Guljar talks to ShelterBox – a Rohingya family’s dramatic story

Guljar talks to ShelterBox – a Rohingya family’s scramble over mountains and rivers to reach a small plot of safety. Bamboo and black plastic, extreme heat and rain. ‘A ticking time bomb for disease.’


Jimmy Griffith, a ShelterBox response volunteer from New Zealand, talks through a translator to Guljar and her family about the Rohingya exodus from Myanmar. It has been an arduous journey, carrying a baby, and just boiled rice for food. They have fled violence, but are far from secure. 

Guljar is forty years old. A widow for five years, she is bringing up her two daughters aged 15 & 12, and her son aged 9, alone. Her 15 year old daughter has a baby, just 18 months old.

In Myanmar they had a home and a small farm with a few animals. Life was good for them. Until they became increasingly concerned for their own safety, and felt they should leave.


Guljar is talking to ShelterBox’s Jimmy Griffith, in the overcramped mud bowl that is now her family’s sanctuary in Bangladesh. She and her family are among half a million Rohingya who have fled in fear across the border to Bangladesh. ShelterBox,  experts in emergency shelter and international disaster relief, are working to help what has been described as a ‘monumental’ influx of desperate and exhausted people.

Guljar tells Jimmy, ‘We decided to leave. At midnight we cooked up all the rice we had along with some pickle. We left in the early hours of the morning under the cover of darkness.’

‘We headed for the mountains. We couldn’t take the roads as we knew this could lead to trouble.’ Guljar explained that travelling in large groups of 20,000 to 30,000 gave them safety in numbers. ‘If you were in a small group you would probably be attacked.’

It took them three days of trudging, carrying a small child, for this family of five to scale the mountain. This is open wild country, and there were no tracks to follow. Guljar notes the kindness of strangers. ‘As we were running out of food, other people supported us if they could, and as we passed houses some of these people would help as well. We found a place in the river where we could cross that wasn’t too deep.’


After spending days and nights out in the open they arrived at one of the Bangladesh camps that have sprung up in the Cox’s Bazar region. Guljar, her girls, son and grand-daughter were given a small 3m by 5m plot of land by the Bangladesh government. They were also given flimsy black plastic sheeting, bamboo poles and rope so they could make a shelter.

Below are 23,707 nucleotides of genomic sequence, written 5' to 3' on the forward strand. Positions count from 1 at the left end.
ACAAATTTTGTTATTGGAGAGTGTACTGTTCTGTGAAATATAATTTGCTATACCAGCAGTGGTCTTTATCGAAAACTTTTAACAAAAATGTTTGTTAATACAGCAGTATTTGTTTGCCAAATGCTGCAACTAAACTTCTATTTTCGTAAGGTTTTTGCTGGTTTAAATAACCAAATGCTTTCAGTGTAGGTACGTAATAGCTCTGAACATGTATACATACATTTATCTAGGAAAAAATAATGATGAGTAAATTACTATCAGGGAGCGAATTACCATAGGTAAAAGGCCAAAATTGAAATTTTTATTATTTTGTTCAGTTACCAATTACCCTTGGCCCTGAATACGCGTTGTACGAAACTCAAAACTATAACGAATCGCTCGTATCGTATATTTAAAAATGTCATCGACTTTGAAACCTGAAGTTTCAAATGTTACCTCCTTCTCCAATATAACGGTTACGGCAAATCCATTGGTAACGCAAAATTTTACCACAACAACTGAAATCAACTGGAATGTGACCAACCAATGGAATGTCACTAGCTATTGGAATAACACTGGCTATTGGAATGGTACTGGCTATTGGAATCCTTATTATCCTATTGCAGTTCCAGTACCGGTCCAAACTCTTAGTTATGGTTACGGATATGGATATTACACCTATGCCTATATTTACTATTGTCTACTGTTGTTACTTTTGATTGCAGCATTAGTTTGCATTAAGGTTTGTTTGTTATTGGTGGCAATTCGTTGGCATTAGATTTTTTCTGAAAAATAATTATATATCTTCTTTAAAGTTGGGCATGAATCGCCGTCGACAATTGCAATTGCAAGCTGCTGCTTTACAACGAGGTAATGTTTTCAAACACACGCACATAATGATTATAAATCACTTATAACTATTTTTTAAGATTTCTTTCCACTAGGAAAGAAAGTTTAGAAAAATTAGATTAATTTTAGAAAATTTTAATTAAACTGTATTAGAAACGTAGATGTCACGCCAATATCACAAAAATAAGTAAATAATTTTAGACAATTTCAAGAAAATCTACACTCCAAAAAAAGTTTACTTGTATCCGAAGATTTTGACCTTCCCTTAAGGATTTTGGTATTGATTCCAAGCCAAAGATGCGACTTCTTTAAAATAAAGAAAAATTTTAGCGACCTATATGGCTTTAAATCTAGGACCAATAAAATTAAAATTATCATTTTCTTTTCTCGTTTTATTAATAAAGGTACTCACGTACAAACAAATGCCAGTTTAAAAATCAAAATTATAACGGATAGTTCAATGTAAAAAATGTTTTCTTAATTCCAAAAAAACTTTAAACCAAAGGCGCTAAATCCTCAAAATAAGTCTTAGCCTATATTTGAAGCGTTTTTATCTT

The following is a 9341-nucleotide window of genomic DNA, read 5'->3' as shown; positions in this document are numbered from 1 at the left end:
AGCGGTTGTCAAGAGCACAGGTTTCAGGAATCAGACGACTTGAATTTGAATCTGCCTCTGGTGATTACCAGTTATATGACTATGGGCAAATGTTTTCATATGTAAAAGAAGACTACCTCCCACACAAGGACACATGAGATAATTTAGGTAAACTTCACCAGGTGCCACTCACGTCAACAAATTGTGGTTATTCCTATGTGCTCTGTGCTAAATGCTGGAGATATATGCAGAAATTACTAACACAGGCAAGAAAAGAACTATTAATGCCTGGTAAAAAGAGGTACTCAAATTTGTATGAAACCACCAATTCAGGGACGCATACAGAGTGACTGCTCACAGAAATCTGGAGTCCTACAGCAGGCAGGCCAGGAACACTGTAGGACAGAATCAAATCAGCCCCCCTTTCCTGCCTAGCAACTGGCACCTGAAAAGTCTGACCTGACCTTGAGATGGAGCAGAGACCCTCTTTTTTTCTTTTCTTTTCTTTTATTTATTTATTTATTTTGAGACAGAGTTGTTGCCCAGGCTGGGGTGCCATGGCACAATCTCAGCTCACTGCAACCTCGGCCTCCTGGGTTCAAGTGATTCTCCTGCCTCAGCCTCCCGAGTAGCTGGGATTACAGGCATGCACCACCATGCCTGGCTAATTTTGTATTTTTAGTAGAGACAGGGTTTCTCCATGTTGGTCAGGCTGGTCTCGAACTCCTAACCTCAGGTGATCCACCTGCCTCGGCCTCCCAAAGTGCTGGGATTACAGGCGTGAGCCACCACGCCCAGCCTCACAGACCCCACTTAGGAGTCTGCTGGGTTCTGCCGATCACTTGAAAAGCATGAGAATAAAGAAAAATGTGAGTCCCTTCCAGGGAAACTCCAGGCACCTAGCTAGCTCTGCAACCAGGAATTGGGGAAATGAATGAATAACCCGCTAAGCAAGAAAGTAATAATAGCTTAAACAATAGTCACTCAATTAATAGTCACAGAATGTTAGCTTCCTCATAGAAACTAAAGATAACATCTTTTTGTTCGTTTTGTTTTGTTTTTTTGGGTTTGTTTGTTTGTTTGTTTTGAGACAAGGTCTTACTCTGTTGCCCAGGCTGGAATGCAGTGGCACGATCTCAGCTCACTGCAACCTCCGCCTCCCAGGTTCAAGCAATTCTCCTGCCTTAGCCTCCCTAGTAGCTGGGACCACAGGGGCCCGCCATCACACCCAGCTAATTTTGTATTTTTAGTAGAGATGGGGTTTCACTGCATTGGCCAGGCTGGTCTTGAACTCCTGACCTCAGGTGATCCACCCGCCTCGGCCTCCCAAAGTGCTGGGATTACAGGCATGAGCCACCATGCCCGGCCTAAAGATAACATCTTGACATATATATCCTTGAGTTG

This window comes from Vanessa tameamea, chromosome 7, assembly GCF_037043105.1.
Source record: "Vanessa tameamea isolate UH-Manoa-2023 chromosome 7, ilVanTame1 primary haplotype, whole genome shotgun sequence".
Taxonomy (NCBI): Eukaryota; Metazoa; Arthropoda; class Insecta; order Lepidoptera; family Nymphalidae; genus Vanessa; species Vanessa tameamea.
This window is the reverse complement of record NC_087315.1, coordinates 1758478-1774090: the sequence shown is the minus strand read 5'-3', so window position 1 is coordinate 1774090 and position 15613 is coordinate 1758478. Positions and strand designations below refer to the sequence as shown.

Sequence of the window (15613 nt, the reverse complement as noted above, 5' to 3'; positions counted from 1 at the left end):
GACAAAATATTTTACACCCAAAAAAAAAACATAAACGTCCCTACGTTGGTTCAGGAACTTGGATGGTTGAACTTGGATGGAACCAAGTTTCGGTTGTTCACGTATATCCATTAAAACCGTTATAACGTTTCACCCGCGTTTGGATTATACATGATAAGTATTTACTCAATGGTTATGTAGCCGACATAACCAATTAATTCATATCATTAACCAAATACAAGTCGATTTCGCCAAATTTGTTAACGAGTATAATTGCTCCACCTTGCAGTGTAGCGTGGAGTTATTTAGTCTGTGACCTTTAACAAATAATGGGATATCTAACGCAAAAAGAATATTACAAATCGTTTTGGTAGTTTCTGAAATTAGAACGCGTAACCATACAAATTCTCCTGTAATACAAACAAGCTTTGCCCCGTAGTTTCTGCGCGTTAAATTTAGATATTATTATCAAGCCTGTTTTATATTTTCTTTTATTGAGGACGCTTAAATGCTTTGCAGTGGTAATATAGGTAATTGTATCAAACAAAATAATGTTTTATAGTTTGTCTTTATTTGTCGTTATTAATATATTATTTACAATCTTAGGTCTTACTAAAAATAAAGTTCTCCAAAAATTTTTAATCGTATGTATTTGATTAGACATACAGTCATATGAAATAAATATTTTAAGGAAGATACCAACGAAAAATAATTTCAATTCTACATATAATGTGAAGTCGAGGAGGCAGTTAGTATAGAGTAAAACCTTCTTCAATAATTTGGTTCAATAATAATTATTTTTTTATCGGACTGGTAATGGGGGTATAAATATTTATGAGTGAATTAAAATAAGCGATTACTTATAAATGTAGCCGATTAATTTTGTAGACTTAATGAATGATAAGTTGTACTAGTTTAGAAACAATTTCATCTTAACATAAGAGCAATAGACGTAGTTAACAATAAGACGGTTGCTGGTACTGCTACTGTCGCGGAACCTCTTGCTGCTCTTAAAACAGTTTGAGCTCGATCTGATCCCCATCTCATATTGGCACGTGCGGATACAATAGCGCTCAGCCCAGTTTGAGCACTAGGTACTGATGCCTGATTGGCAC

‘We are so grateful for everything we are given. Unfortunately there are no trees around which makes it very hot under the black plastic (it can be 33-36 degrees in the sun). Also when it rains they leak.’

Most of these plots are on terraces above rice paddy fields. When it rains the ground turns to ankle-deep mud, so families stay inside their shelters, cramped and very hot. Everyone is worried because the cyclone season is coming soon, which threatens both the flimsy shelters and the terraces they are pitched on.


ShelterBox is working with a cluster of other non-governmental organisations on a co-ordinated aid programme, but the numbers needing help are challenging, and at times overwhelming. We have an experienced team in Cox’s Bazar working hard with local Rotary contacts and partners to help as many vulnerable families as possible. These families left their homes with nothing and we know that they desperately need shelter, lighting, and water.

Tarpaulins and ropes will help shelter families from the heavy rain and harsh sun, blankets will bring comfort and warmth at night, solar lights will help families feel a little safer in the dark, and water carriers will help keep water clean. ShelterBox has just signed its first agreement to import sufficient of these to support 4,000 Rohingya households.

Jimmy Griffith says, ‘Our tarpaulins and fixings are heavy-duty, and have been used in the worst weather conditions in all climates. But our resources and manpower are stretched, with ShelterBox responses continuing elsewhere in Bangladesh after vast floods, in the Caribbean after the hurricanes, and in Africa, Syria and Iraq with continuing conflict. So I’m grateful to all our generous supporters worldwide.’

‘As I look around and I see thousands of shelters everywhere – just imagine, if I was to take my home town of Nelson in New Zealand, just 60,000 people, and times it by ten, and just put everybody together in a small space with no toilets or running water. Also add in extreme heat and rain which causes more hardship. Now you have a ticking time bomb for disease. Now you can imagine some of the challenges we face in the Rohingya camps.’